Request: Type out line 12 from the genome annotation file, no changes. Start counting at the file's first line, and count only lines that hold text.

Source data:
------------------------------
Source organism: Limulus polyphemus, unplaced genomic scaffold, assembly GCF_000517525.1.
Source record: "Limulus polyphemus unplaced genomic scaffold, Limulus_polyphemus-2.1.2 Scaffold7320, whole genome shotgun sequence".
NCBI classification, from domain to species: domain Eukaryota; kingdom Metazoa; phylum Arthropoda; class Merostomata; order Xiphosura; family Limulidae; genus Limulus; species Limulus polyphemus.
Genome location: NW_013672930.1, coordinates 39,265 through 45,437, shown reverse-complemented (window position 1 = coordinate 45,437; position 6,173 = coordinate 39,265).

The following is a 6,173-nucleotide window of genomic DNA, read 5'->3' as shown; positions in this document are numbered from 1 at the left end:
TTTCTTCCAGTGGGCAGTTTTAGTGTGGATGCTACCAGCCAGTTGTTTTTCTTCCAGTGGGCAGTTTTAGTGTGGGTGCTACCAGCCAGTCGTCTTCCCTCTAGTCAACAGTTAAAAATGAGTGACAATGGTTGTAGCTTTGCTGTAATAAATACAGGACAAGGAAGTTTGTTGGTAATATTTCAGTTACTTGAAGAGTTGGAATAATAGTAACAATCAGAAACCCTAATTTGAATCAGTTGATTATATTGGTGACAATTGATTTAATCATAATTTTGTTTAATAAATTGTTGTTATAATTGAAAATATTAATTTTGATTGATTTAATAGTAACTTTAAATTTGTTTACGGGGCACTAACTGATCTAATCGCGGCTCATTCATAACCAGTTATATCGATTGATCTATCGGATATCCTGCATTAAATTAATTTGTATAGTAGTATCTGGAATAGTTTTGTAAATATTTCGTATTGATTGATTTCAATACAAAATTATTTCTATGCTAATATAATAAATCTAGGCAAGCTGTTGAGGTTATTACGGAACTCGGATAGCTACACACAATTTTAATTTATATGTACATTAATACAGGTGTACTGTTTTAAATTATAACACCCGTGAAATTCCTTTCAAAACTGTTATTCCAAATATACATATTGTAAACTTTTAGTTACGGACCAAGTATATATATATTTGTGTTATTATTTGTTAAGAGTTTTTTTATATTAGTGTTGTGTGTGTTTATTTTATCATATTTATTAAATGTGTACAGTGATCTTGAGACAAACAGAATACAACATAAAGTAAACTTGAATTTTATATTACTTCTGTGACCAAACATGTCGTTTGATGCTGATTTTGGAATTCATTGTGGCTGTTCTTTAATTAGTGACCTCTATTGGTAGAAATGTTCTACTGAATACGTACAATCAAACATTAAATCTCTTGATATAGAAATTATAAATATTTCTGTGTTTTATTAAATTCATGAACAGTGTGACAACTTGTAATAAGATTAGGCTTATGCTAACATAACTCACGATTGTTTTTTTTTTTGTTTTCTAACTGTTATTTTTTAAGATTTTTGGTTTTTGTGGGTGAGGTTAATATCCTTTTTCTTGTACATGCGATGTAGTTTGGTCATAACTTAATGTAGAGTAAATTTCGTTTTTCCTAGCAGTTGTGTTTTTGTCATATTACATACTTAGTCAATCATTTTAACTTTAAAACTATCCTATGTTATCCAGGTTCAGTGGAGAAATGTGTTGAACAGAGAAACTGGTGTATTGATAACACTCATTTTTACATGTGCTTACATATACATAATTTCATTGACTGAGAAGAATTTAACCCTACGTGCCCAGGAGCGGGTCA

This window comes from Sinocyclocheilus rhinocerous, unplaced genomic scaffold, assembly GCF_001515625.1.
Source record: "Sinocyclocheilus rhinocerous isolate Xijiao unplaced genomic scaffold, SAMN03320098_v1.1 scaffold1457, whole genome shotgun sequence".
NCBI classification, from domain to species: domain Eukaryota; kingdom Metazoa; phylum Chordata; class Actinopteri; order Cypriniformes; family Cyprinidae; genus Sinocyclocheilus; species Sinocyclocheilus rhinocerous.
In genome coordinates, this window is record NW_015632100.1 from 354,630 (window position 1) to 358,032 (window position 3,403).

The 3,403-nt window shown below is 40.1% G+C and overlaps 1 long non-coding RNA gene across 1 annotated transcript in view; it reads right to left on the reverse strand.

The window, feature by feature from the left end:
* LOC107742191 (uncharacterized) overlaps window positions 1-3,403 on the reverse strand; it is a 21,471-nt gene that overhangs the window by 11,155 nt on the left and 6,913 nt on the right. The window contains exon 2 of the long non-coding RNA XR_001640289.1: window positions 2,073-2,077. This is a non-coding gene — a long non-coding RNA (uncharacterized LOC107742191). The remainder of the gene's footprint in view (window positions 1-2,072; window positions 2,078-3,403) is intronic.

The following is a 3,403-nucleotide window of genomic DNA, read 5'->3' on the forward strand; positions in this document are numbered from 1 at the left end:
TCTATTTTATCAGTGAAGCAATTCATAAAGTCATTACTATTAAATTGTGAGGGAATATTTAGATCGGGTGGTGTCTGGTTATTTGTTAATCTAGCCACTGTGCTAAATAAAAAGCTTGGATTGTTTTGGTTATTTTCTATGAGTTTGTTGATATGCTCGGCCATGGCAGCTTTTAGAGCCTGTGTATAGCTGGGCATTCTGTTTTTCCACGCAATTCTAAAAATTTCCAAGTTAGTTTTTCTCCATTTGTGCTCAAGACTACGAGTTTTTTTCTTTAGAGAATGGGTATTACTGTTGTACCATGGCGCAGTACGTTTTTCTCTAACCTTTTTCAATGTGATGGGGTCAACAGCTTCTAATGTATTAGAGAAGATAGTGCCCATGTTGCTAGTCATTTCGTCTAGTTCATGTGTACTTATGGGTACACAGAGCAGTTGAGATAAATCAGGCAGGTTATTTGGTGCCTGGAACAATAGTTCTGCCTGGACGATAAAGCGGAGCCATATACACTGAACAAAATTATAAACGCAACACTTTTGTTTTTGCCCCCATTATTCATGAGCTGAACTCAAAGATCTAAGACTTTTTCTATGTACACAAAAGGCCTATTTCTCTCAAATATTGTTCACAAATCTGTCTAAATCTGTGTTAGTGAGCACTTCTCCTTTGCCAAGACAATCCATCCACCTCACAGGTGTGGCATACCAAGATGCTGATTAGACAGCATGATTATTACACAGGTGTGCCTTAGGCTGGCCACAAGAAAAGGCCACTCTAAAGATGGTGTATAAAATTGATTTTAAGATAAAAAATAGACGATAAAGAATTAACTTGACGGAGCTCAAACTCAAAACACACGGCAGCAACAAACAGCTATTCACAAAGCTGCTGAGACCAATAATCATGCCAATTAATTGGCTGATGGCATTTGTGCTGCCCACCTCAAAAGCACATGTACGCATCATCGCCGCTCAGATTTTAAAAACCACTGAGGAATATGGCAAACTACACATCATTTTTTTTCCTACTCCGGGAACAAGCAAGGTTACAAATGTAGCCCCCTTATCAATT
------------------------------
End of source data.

The window, feature by feature from the left end: